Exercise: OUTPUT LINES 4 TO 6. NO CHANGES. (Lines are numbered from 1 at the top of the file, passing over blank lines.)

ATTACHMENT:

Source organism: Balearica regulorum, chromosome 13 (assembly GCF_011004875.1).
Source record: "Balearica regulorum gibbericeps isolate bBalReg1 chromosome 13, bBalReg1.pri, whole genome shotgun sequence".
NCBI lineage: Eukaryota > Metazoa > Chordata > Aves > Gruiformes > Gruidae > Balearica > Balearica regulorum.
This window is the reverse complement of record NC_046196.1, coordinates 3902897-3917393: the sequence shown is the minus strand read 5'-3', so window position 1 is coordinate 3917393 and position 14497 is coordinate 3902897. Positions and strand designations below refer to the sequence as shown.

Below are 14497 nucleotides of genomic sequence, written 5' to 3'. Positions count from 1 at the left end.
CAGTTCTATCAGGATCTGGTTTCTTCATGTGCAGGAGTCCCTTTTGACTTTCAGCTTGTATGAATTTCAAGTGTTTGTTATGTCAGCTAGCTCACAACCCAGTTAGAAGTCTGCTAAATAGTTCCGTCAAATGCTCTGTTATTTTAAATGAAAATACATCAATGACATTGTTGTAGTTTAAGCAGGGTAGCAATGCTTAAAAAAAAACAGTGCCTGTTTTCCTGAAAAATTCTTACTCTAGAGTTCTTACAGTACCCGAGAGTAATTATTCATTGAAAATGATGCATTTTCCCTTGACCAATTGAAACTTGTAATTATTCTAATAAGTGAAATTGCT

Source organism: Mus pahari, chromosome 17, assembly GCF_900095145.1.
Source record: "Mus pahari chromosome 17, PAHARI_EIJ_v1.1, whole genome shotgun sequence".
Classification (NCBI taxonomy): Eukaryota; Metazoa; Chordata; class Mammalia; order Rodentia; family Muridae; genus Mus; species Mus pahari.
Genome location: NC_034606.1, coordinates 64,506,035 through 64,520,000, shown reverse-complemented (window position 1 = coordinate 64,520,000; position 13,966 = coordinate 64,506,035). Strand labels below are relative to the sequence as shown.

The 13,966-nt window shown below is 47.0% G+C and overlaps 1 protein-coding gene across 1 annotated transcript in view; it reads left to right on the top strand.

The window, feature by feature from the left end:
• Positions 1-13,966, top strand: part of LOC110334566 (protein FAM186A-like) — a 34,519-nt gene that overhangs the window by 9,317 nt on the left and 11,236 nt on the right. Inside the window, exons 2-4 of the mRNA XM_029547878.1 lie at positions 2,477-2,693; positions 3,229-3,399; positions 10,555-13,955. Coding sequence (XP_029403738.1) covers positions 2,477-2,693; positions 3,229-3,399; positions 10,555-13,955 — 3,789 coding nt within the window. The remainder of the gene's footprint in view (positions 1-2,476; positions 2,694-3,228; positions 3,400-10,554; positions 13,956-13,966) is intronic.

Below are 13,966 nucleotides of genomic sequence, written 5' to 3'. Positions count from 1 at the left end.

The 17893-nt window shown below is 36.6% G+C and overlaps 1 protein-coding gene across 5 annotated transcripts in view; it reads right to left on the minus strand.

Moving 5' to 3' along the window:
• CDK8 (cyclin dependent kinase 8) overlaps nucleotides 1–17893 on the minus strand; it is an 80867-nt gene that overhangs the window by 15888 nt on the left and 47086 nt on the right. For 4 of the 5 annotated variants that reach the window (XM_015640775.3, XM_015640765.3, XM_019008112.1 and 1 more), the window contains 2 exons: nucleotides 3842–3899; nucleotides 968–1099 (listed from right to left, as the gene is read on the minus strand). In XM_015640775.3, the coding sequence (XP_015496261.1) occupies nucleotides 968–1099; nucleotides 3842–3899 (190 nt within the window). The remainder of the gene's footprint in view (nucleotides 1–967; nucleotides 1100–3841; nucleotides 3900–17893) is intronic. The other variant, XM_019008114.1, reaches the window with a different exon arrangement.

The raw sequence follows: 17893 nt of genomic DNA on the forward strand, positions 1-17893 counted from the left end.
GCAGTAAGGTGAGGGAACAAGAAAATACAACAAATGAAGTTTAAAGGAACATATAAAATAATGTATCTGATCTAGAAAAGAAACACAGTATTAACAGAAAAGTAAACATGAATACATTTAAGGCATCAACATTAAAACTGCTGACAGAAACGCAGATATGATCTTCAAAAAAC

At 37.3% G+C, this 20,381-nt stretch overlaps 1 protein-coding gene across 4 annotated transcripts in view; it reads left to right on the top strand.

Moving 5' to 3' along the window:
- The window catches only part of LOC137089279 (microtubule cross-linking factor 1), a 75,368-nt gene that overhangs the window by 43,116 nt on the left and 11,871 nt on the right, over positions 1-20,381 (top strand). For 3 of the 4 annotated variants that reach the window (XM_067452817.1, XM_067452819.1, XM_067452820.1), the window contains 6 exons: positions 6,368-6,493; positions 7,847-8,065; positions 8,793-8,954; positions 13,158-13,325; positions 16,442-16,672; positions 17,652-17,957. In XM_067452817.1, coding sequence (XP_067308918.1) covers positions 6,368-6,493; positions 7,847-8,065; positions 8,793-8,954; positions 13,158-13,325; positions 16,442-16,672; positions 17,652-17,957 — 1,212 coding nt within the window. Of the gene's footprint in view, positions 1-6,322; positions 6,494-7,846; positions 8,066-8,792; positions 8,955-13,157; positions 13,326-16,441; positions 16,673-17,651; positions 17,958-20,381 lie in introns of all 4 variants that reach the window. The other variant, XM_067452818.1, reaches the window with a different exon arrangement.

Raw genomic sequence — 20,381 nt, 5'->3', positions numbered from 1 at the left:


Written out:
This window is the reverse complement of record NC_046196.1, coordinates 3902897-3917393: the sequence shown is the minus strand read 5'-3', so window position 1 is coordinate 3917393 and position 14497 is coordinate 3902897. Positions and strand designations below refer to the sequence as shown.

Below are 14497 nucleotides of genomic sequence, written 5' to 3'. Positions count from 1 at the left end.
CAGTTCTATCAGGATCTGGTTTCTTCATGTGCAGGAGTCCCTTTTGACTTTCAGCTTGTATGAATTTCAAGTGTTTGTTATGTCAGCTAGCTCACAACCCAGTTAGAAGTCTGCTAAATAGTTCCGTCAAATGCTCTGTTATTTTAAATGAAAATACATCAATGACATTGTTGTAGTTTAAGCAGGGTAGCAATGCTTAAAAAAAAACAGTGCCTGTTTTCCTGAAAAATTCTTACTCTAGAGTTCTTACAGTACCCGAGAGTAATTATTCATTGAAAATGATGCATTTTCCCTTGACCAATTGAAACTTGTAATTATTCTAATAAGTGAAATTGCT